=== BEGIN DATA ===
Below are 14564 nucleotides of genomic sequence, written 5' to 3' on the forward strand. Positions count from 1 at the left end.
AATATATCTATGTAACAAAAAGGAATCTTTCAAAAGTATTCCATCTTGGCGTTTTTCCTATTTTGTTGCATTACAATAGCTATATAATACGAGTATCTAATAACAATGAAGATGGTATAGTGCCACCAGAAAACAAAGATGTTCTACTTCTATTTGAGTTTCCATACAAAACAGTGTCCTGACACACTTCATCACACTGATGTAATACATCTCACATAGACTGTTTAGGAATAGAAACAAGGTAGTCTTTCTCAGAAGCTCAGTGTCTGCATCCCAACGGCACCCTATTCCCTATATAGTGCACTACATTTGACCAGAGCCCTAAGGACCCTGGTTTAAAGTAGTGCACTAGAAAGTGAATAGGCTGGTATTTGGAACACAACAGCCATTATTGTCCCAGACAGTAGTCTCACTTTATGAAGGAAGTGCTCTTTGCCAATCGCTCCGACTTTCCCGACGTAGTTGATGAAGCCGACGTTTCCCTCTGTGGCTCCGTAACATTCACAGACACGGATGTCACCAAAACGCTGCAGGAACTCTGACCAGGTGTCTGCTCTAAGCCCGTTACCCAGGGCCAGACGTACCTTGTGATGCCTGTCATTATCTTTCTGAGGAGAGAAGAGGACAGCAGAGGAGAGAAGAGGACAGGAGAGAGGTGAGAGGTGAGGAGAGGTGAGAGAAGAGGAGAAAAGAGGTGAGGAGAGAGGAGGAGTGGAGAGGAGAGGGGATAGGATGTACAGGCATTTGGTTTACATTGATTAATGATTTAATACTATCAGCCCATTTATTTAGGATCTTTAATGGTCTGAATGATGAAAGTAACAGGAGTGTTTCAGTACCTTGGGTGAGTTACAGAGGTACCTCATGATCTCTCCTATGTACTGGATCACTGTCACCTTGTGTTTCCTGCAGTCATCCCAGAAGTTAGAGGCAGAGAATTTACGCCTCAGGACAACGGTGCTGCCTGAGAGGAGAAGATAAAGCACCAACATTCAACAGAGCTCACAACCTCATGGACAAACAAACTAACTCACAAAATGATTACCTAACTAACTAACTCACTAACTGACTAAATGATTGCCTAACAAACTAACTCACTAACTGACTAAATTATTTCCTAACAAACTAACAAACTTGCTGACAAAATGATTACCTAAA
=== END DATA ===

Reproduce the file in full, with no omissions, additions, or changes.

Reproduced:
Below are 14564 nucleotides of genomic sequence, written 5' to 3' on the forward strand. Positions count from 1 at the left end.
AATATATCTATGTAACAAAAAGGAATCTTTCAAAAGTATTCCATCTTGGCGTTTTTCCTATTTTGTTGCATTACAATAGCTATATAATACGAGTATCTAATAACAATGAAGATGGTATAGTGCCACCAGAAAACAAAGATGTTCTACTTCTATTTGAGTTTCCATACAAAACAGTGTCCTGACACACTTCATCACACTGATGTAATACATCTCACATAGACTGTTTAGGAATAGAAACAAGGTAGTCTTTCTCAGAAGCTCAGTGTCTGCATCCCAACGGCACCCTATTCCCTATATAGTGCACTACATTTGACCAGAGCCCTAAGGACCCTGGTTTAAAGTAGTGCACTAGAAAGTGAATAGGCTGGTATTTGGAACACAACAGCCATTATTGTCCCAGACAGTAGTCTCACTTTATGAAGGAAGTGCTCTTTGCCAATCGCTCCGACTTTCCCGACGTAGTTGATGAAGCCGACGTTTCCCTCTGTGGCTCCGTAACATTCACAGACACGGATGTCACCAAAACGCTGCAGGAACTCTGACCAGGTGTCTGCTCTAAGCCCGTTACCCAGGGCCAGACGTACCTTGTGATGCCTGTCATTATCTTTCTGAGGAGAGAAGAGGACAGCAGAGGAGAGAAGAGGACAGGAGAGAGGTGAGAGGTGAGGAGAGGTGAGAGAAGAGGAGAAAAGAGGTGAGGAGAGAGGAGGAGTGGAGAGGAGAGGGGATAGGATGTACAGGCATTTGGTTTACATTGATTAATGATTTAATACTATCAGCCCATTTATTTAGGATCTTTAATGGTCTGAATGATGAAAGTAACAGGAGTGTTTCAGTACCTTGGGTGAGTTACAGAGGTACCTCATGATCTCTCCTATGTACTGGATCACTGTCACCTTGTGTTTCCTGCAGTCATCCCAGAAGTTAGAGGCAGAGAATTTACGCCTCAGGACAACGGTGCTGCCTGAGAGGAGAAGATAAAGCACCAACATTCAACAGAGCTCACAACCTCATGGACAAACAAACTAACTCACAAAATGATTACCTAACTAACTAACTCACTAACTGACTAAATGATTGCCTAACAAACTAACTCACTAACTGACTAAATTATTTCCTAACAAACTAACAAACTTGCTGACAAAATGATTACCTAAA